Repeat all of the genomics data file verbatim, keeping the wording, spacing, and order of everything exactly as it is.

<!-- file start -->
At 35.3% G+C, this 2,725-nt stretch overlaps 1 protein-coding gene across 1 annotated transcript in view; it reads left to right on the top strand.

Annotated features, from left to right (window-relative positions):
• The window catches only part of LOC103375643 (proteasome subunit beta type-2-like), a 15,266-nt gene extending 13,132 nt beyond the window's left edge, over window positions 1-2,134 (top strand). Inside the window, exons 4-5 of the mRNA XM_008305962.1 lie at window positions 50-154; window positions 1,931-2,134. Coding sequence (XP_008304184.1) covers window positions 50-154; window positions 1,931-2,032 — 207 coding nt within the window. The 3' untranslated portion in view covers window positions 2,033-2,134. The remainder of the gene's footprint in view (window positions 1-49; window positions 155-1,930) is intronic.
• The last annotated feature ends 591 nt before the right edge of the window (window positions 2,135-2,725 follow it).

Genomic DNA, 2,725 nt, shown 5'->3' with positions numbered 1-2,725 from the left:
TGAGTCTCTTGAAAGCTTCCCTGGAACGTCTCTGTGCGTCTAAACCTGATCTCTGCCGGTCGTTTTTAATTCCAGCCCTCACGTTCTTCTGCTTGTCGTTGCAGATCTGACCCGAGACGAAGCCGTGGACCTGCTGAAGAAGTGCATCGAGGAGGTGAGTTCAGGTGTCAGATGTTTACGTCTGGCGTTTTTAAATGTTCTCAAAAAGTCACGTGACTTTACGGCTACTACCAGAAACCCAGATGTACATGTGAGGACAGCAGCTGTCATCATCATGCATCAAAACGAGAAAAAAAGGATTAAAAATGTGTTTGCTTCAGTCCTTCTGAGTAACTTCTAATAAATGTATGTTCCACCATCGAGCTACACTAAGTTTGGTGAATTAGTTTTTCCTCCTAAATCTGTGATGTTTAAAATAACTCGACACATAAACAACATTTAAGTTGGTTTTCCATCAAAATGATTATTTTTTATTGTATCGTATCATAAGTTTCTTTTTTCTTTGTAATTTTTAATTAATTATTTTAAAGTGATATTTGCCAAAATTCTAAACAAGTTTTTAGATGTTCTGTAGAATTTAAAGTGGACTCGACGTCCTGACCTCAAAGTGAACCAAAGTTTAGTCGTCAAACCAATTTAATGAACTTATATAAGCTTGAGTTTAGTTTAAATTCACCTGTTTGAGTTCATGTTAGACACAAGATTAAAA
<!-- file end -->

At 35.3% G+C, this 2,725-nt stretch overlaps 1 protein-coding gene across 1 annotated transcript in view; it reads left to right on the top strand.

Annotated features, from left to right (window-relative positions):
• The window catches only part of LOC103375643 (proteasome subunit beta type-2-like), a 15,266-nt gene extending 13,132 nt beyond the window's left edge, over window positions 1-2,134 (top strand). Inside the window, exons 4-5 of the mRNA XM_008305962.1 lie at window positions 50-154; window positions 1,931-2,134. Coding sequence (XP_008304184.1) covers window positions 50-154; window positions 1,931-2,032 — 207 coding nt within the window. The 3' untranslated portion in view covers window positions 2,033-2,134. The remainder of the gene's footprint in view (window positions 1-49; window positions 155-1,930) is intronic.
• The last annotated feature ends 591 nt before the right edge of the window (window positions 2,135-2,725 follow it).

Genomic DNA, 2,725 nt, shown 5'->3' with positions numbered 1-2,725 from the left:
TGAGTCTCTTGAAAGCTTCCCTGGAACGTCTCTGTGCGTCTAAACCTGATCTCTGCCGGTCGTTTTTAATTCCAGCCCTCACGTTCTTCTGCTTGTCGTTGCAGATCTGACCCGAGACGAAGCCGTGGACCTGCTGAAGAAGTGCATCGAGGAGGTGAGTTCAGGTGTCAGATGTTTACGTCTGGCGTTTTTAAATGTTCTCAAAAAGTCACGTGACTTTACGGCTACTACCAGAAACCCAGATGTACATGTGAGGACAGCAGCTGTCATCATCATGCATCAAAACGAGAAAAAAAGGATTAAAAATGTGTTTGCTTCAGTCCTTCTGAGTAACTTCTAATAAATGTATGTTCCACCATCGAGCTACACTAAGTTTGGTGAATTAGTTTTTCCTCCTAAATCTGTGATGTTTAAAATAACTCGACACATAAACAACATTTAAGTTGGTTTTCCATCAAAATGATTATTTTTTATTGTATCGTATCATAAGTTTCTTTTTTCTTTGTAATTTTTAATTAATTATTTTAAAGTGATATTTGCCAAAATTCTAAACAAGTTTTTAGATGTTCTGTAGAATTTAAAGTGGACTCGACGTCCTGACCTCAAAGTGAACCAAAGTTTAGTCGTCAAACCAATTTAATGAACTTATATAAGCTTGAGTTTAGTTTAAATTCACCTGTTTGAGTTCATGTTAGACACAAGATTAAAA